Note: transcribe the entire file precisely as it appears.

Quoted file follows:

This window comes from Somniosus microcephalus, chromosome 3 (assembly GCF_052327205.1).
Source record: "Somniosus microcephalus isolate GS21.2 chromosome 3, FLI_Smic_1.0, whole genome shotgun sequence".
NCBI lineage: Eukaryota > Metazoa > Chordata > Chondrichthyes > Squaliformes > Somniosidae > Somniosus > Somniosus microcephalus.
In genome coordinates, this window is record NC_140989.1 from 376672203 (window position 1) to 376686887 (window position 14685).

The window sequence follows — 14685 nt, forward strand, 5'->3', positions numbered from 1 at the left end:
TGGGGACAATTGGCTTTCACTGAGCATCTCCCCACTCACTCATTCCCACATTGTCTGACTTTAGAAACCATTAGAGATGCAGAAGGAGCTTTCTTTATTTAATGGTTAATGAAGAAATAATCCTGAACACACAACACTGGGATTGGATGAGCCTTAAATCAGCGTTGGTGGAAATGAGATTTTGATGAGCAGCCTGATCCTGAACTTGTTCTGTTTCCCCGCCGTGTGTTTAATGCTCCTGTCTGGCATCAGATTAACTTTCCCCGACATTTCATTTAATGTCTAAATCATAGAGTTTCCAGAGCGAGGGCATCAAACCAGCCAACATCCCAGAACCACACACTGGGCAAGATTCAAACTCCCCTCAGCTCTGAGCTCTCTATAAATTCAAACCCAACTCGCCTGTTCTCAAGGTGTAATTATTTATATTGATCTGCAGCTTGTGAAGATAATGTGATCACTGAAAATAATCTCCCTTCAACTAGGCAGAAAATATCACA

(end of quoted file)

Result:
This window comes from Somniosus microcephalus, chromosome 3 (assembly GCF_052327205.1).
Source record: "Somniosus microcephalus isolate GS21.2 chromosome 3, FLI_Smic_1.0, whole genome shotgun sequence".
NCBI lineage: Eukaryota > Metazoa > Chordata > Chondrichthyes > Squaliformes > Somniosidae > Somniosus > Somniosus microcephalus.
In genome coordinates, this window is record NC_140989.1 from 376672203 (window position 1) to 376686887 (window position 14685).

The window sequence follows — 14685 nt, forward strand, 5'->3', positions numbered from 1 at the left end:
TGGGGACAATTGGCTTTCACTGAGCATCTCCCCACTCACTCATTCCCACATTGTCTGACTTTAGAAACCATTAGAGATGCAGAAGGAGCTTTCTTTATTTAATGGTTAATGAAGAAATAATCCTGAACACACAACACTGGGATTGGATGAGCCTTAAATCAGCGTTGGTGGAAATGAGATTTTGATGAGCAGCCTGATCCTGAACTTGTTCTGTTTCCCCGCCGTGTGTTTAATGCTCCTGTCTGGCATCAGATTAACTTTCCCCGACATTTCATTTAATGTCTAAATCATAGAGTTTCCAGAGCGAGGGCATCAAACCAGCCAACATCCCAGAACCACACACTGGGCAAGATTCAAACTCCCCTCAGCTCTGAGCTCTCTATAAATTCAAACCCAACTCGCCTGTTCTCAAGGTGTAATTATTTATATTGATCTGCAGCTTGTGAAGATAATGTGATCACTGAAAATAATCTCCCTTCAACTAGGCAGAAAATATCACA